Swanson, KS; Mazur, MJ; Vashisht, K; Rund, LA; Beever, JE; Counter, CM; Schook, LB
MLA Citation
Swanson, Kelly S., et al. “Genomics and clinical medicine: rationale for creating and effectively evaluating animal models.Exp Biol Med (Maywood), vol. 229, no. 9, Oct. 2004, pp. 866–75. Pubmed, doi:10.1177/153537020422900902.
URI
https://scholars.duke.edu/individual/pub690947
PMID
15388881
Source
pubmed
Published In
Experimental Biology and Medicine
Volume
229
Published Date
Start Page
866
End Page
875
DOI
10.1177/153537020422900902

Inhibition of telomerase is related to the life span and tumorigenicity of human prostate cancer cells.

PURPOSE: Telomerase, the enzyme that catalyzes the elongation of telomeres, is illegitimately activated in the majority of cancers, including that of the prostate, where it may greatly extend the life span of malignant cells. The inhibition of telomerase by molecular intervention has been shown to lead eventually to cell death in several tumor or in vitro immortalized cell lines and in 1 case prevent tumor growth in vivo. Therefore, we tested whether a similar strategy may be used to limit the tumorigenic potential of late stage prostate cancer cells. MATERIALS AND METHODS: PC-3, LNCaP and DU-145 human prostate cancer cells were infected with a retrovirus encoding a dominant-negative version of the catalytic subunit of telomerase (DN-hTERT). Subclones or polyclonal populations were assayed for DN-hTERT expression, telomerase activity, telomere length, cell life span and in most cases tumorigenicity in nude mice. RESULTS: DN-hTERT expression levels directly correlated with cell life span and tumorigenic growth. PC-3 cells expressing high levels of DN-hTERT died rapidly and failed to form tumors in nude mice, whereas cells expressing the lowest levels proliferated the longest and generated tumors that later spontaneously regressed. Similarly the inhibition of telomerase activity in LNCaP cells was greater than in DU-145 cells and correspondingly LNCaP cells had a shorter life span. CONCLUSIONS: DN-hTERT expression limits the life span and tumorigenic potential of human prostate cancer cells, although the onset of these effects appears to be dictated by the expression level of DN-hTERT. Therefore, telomerase represents an attractive target for potentially managing prostate cancer. Nevertheless, effective means of inhibiting the enzyme may be required for a therapeutically useful outcome.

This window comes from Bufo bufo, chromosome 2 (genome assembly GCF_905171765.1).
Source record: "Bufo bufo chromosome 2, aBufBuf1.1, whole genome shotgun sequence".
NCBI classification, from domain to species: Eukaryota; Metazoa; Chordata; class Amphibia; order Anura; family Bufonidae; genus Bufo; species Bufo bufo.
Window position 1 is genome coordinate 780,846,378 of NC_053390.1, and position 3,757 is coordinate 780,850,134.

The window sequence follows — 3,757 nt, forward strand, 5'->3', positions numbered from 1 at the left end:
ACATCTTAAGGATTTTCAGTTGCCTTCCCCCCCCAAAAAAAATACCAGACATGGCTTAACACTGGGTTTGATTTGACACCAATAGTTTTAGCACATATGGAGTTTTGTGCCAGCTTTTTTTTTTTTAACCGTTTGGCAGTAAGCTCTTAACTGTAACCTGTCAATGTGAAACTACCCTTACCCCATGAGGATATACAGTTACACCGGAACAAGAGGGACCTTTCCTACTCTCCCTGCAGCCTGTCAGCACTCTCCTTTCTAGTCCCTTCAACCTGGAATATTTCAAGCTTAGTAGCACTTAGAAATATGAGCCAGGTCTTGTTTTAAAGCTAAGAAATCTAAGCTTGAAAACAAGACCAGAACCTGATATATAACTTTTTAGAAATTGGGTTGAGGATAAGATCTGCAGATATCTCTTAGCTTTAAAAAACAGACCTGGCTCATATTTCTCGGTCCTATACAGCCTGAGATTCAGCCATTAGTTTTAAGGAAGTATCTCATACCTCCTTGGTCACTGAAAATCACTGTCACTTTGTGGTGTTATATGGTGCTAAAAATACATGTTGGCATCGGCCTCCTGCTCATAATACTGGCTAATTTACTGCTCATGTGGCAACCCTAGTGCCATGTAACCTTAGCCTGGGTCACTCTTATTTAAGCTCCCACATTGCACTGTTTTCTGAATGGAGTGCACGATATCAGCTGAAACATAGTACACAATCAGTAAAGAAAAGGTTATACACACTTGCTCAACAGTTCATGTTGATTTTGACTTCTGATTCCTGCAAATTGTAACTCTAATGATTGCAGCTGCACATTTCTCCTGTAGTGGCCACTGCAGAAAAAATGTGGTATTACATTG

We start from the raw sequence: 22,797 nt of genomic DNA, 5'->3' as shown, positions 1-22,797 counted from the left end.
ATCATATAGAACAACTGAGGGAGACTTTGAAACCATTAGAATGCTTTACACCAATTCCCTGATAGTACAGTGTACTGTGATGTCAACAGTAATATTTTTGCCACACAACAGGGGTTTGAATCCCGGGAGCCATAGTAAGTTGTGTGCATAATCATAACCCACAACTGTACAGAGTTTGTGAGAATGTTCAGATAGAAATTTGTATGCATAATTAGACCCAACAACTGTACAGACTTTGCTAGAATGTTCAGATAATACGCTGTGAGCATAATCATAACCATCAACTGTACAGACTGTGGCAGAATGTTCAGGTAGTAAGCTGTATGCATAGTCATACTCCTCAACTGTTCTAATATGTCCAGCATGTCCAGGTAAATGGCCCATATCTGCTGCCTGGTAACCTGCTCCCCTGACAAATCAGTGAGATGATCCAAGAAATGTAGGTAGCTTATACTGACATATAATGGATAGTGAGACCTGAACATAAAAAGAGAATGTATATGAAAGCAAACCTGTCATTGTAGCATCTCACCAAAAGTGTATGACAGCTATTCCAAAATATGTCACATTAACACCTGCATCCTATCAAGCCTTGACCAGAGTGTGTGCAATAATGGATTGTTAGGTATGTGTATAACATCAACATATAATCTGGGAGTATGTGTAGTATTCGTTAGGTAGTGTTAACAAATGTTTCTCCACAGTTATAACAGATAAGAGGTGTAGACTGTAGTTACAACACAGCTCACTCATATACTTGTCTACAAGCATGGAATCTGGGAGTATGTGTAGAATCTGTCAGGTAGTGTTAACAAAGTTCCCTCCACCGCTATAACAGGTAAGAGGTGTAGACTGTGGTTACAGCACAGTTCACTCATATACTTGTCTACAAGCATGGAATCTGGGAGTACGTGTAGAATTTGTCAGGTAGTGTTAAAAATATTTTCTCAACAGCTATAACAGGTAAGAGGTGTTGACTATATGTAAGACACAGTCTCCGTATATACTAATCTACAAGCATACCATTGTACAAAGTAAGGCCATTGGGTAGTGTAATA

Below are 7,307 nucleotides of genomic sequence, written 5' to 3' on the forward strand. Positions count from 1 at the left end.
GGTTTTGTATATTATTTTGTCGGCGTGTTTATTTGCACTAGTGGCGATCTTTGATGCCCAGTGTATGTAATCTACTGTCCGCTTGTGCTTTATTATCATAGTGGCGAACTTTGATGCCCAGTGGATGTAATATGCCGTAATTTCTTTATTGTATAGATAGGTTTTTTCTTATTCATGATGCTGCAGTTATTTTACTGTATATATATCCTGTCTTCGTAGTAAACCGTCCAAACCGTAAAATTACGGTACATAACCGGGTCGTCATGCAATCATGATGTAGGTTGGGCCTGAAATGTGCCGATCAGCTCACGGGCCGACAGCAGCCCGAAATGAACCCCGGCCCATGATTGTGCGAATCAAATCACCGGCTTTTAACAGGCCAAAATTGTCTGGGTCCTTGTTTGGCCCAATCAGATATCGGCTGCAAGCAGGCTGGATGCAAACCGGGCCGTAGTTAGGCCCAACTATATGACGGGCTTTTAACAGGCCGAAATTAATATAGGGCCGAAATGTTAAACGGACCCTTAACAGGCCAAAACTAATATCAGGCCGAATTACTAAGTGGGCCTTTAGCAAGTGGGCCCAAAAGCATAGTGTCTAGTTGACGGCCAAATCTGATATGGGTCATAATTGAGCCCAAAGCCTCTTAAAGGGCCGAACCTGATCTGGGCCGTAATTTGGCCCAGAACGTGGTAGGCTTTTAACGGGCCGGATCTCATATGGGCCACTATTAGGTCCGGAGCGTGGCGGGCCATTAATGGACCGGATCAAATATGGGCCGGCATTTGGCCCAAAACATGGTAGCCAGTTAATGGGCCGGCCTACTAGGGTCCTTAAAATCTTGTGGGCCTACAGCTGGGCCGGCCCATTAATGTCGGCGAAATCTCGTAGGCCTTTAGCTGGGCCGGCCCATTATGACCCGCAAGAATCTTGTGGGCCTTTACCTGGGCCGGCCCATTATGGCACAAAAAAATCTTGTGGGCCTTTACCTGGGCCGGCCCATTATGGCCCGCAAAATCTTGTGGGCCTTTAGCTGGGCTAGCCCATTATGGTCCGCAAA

Authors
Guo, C; Geverd, D; Liao, R; Hamad, N; Counter, CM; Price, DT
MLA Citation
Guo, C., et al. “Inhibition of telomerase is related to the life span and tumorigenicity of human prostate cancer cells.J Urol, vol. 166, no. 2, Aug. 2001, pp. 694–98.
URI
https://scholars.duke.edu/individual/pub690933
PMID
11458119
Source
pubmed
Published In
The Journal of Urology
Volume
166
Published Date
Start Page
694
End Page
698